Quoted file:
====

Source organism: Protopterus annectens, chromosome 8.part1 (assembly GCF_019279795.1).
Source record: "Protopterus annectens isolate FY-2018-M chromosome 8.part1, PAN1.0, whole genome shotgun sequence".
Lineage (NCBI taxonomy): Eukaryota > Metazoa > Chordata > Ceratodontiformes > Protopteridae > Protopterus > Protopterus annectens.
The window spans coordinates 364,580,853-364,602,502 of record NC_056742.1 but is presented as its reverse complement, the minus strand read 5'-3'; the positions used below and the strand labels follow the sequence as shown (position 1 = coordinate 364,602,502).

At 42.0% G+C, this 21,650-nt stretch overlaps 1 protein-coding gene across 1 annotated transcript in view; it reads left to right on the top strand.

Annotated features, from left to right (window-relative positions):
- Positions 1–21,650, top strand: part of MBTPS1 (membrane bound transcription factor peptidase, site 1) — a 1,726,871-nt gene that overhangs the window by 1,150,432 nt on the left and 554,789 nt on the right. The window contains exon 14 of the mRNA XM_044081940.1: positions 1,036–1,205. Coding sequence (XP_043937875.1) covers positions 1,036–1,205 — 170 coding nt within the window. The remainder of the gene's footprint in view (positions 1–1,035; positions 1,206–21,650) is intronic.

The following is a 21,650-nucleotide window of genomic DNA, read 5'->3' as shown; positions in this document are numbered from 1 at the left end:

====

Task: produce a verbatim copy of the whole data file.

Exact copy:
Source organism: Protopterus annectens, chromosome 8.part1 (assembly GCF_019279795.1).
Source record: "Protopterus annectens isolate FY-2018-M chromosome 8.part1, PAN1.0, whole genome shotgun sequence".
Lineage (NCBI taxonomy): Eukaryota > Metazoa > Chordata > Ceratodontiformes > Protopteridae > Protopterus > Protopterus annectens.
The window spans coordinates 364,580,853-364,602,502 of record NC_056742.1 but is presented as its reverse complement, the minus strand read 5'-3'; the positions used below and the strand labels follow the sequence as shown (position 1 = coordinate 364,602,502).

At 42.0% G+C, this 21,650-nt stretch overlaps 1 protein-coding gene across 1 annotated transcript in view; it reads left to right on the top strand.

Annotated features, from left to right (window-relative positions):
- Positions 1–21,650, top strand: part of MBTPS1 (membrane bound transcription factor peptidase, site 1) — a 1,726,871-nt gene that overhangs the window by 1,150,432 nt on the left and 554,789 nt on the right. The window contains exon 14 of the mRNA XM_044081940.1: positions 1,036–1,205. Coding sequence (XP_043937875.1) covers positions 1,036–1,205 — 170 coding nt within the window. The remainder of the gene's footprint in view (positions 1–1,035; positions 1,206–21,650) is intronic.

The following is a 21,650-nucleotide window of genomic DNA, read 5'->3' as shown; positions in this document are numbered from 1 at the left end: